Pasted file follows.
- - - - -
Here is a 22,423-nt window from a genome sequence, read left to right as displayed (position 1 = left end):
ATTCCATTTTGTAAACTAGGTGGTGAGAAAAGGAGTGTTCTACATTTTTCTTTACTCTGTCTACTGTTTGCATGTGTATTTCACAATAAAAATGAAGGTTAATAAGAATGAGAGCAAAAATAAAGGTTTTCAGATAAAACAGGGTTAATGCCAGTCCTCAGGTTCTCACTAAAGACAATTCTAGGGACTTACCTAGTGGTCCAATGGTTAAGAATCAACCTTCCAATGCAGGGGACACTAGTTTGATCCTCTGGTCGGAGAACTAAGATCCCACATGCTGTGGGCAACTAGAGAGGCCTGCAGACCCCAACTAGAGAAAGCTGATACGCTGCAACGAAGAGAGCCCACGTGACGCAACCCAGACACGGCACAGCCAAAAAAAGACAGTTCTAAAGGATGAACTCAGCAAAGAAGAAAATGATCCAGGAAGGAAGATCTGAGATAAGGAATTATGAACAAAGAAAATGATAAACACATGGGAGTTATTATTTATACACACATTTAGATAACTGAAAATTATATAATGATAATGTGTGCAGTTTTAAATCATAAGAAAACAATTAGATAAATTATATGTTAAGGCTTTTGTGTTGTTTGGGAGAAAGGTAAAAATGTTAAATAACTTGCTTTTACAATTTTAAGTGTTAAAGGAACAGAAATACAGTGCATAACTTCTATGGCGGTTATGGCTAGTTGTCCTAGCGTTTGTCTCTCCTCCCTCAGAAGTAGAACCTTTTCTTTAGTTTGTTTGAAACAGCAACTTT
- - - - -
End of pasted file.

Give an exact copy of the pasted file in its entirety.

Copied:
Here is a 22,423-nt window from a genome sequence, read left to right as displayed (position 1 = left end):
ATTCCATTTTGTAAACTAGGTGGTGAGAAAAGGAGTGTTCTACATTTTTCTTTACTCTGTCTACTGTTTGCATGTGTATTTCACAATAAAAATGAAGGTTAATAAGAATGAGAGCAAAAATAAAGGTTTTCAGATAAAACAGGGTTAATGCCAGTCCTCAGGTTCTCACTAAAGACAATTCTAGGGACTTACCTAGTGGTCCAATGGTTAAGAATCAACCTTCCAATGCAGGGGACACTAGTTTGATCCTCTGGTCGGAGAACTAAGATCCCACATGCTGTGGGCAACTAGAGAGGCCTGCAGACCCCAACTAGAGAAAGCTGATACGCTGCAACGAAGAGAGCCCACGTGACGCAACCCAGACACGGCACAGCCAAAAAAAGACAGTTCTAAAGGATGAACTCAGCAAAGAAGAAAATGATCCAGGAAGGAAGATCTGAGATAAGGAATTATGAACAAAGAAAATGATAAACACATGGGAGTTATTATTTATACACACATTTAGATAACTGAAAATTATATAATGATAATGTGTGCAGTTTTAAATCATAAGAAAACAATTAGATAAATTATATGTTAAGGCTTTTGTGTTGTTTGGGAGAAAGGTAAAAATGTTAAATAACTTGCTTTTACAATTTTAAGTGTTAAAGGAACAGAAATACAGTGCATAACTTCTATGGCGGTTATGGCTAGTTGTCCTAGCGTTTGTCTCTCCTCCCTCAGAAGTAGAACCTTTTCTTTAGTTTGTTTGAAACAGCAACTTT